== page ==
Norwegian consumer advocates: GDPR complaint against Grindr

The Norwegian consumer protection agency Forbrukerrådet documents the direct transfer of sensitive data through popular apps to sometimes dozens of different advertising partners. The consumer advocates even filed a complaint against the dating app Grindr, which is popular with homosexual and bisexual men, and several advertising partners for violating the European General Data Protection Regulation (GDPR).

"Twenty months after the General Data Protection Regulation came into effect, users are still being secretly monitored and tracked – with no way of knowing who is processing their data or how to stop them," said a study by the government-funded consumer protection agency submitted on Tuesday. In it, Forbrukerrådet documents a detailed legal and technical analysis of how user data from a total of ten Android apps are processed and passed on.

Among the tested apps are several dating apps like Grindr and OKCupid, but also an app for Muslims, two period calendars and the app "My Tanking Tom 2" aimed at children. In order to document the data passed on to advertising customers, the consumer advocates analyzed both the data protection declarations of the manufacturers and the data communication of the apps that can be observed directly.

Data flows to 135 different third-party companies were documented for the ten apps. Many of these are advertising platforms that pass on data in the course of the advertising business, such as programmatic advertising auctions, to a large number of other companies. The front runner was the Perfect365 make-up app, which forwarded user data to more than 70 third-party companies.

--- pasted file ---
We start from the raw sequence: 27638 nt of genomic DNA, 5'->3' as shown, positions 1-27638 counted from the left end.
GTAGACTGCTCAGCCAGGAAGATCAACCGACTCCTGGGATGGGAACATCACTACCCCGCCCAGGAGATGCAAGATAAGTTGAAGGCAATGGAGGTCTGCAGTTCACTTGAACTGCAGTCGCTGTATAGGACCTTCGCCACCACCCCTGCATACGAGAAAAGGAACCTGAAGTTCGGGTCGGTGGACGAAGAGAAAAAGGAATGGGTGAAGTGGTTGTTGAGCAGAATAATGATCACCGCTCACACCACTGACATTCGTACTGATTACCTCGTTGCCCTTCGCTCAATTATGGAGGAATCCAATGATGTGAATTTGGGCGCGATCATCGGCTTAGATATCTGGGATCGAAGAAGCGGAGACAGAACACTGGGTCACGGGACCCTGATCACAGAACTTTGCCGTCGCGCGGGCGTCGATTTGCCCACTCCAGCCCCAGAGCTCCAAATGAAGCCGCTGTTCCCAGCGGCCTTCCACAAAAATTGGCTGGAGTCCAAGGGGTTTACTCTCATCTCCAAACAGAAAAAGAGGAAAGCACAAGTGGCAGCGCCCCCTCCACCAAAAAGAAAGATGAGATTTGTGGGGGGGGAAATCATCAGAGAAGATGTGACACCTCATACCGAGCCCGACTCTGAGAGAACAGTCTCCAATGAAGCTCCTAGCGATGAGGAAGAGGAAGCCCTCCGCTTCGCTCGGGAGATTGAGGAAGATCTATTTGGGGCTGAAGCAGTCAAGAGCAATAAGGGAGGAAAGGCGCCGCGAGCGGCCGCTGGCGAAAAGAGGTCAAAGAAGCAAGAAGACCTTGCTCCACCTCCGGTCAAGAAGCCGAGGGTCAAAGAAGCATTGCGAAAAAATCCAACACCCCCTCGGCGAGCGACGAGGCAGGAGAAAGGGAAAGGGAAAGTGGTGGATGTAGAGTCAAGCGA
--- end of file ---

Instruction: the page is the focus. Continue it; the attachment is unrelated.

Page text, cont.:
The data sent often included exact location data and unique identifiers of the smartphones used, as well as the IP address of the users. The companies repeatedly emphasize that they only pass on pseudonymised data; Forbrukerrådet, on the other hand, points out that this is counteracted by passing on unique ID numbers. Given the abundance of circulating data, many industry participants can combine the data into a comprehensive profile, a "digital twin".

"None of the apps provided the users with the necessary data to make an informed decision about tracking," criticize consumer advocates. Many providers simply refer to the system-wide settings in Android. A standard advertising ID is integrated into Google's operating system, which apps can access without requesting explicit authorization from the user. This ID was transmitted to 70 different third-party companies in the test.

Users can deactivate personalization using this ID via Android system settings. However, a 2016 survey found that only 17 percent of users changed these settings. It emerged that 30 percent mistakenly assumed that they had deactivated the data transmission.

. (TagsToTranslate) DSGVO (t) Privacy (t) Grindr